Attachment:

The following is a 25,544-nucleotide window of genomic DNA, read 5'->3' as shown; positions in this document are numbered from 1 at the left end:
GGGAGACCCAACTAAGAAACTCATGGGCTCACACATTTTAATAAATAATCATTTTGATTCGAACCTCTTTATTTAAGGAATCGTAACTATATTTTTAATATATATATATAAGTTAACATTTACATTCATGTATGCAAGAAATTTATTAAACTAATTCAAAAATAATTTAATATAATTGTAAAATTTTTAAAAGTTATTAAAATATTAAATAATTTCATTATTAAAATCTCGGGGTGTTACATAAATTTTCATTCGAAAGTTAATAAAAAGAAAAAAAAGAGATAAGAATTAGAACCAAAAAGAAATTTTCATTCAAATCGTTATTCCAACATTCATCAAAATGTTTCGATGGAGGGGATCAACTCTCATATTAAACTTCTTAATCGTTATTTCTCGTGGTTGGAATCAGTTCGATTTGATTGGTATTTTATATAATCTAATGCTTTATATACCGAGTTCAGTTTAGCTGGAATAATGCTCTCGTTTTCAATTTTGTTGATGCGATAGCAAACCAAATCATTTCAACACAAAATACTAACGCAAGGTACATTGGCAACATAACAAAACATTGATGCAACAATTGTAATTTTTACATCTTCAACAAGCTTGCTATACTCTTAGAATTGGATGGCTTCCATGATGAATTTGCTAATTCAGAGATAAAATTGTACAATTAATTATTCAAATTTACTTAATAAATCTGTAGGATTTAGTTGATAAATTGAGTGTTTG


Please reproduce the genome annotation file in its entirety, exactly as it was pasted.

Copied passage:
The following is a 25,544-nucleotide window of genomic DNA, read 5'->3' as shown; positions in this document are numbered from 1 at the left end:
GGGAGACCCAACTAAGAAACTCATGGGCTCACACATTTTAATAAATAATCATTTTGATTCGAACCTCTTTATTTAAGGAATCGTAACTATATTTTTAATATATATATATAAGTTAACATTTACATTCATGTATGCAAGAAATTTATTAAACTAATTCAAAAATAATTTAATATAATTGTAAAATTTTTAAAAGTTATTAAAATATTAAATAATTTCATTATTAAAATCTCGGGGTGTTACATAAATTTTCATTCGAAAGTTAATAAAAAGAAAAAAAAGAGATAAGAATTAGAACCAAAAAGAAATTTTCATTCAAATCGTTATTCCAACATTCATCAAAATGTTTCGATGGAGGGGATCAACTCTCATATTAAACTTCTTAATCGTTATTTCTCGTGGTTGGAATCAGTTCGATTTGATTGGTATTTTATATAATCTAATGCTTTATATACCGAGTTCAGTTTAGCTGGAATAATGCTCTCGTTTTCAATTTTGTTGATGCGATAGCAAACCAAATCATTTCAACACAAAATACTAACGCAAGGTACATTGGCAACATAACAAAACATTGATGCAACAATTGTAATTTTTACATCTTCAACAAGCTTGCTATACTCTTAGAATTGGATGGCTTCCATGATGAATTTGCTAATTCAGAGATAAAATTGTACAATTAATTATTCAAATTTACTTAATAAATCTGTAGGATTTAGTTGATAAATTGAGTGTTTG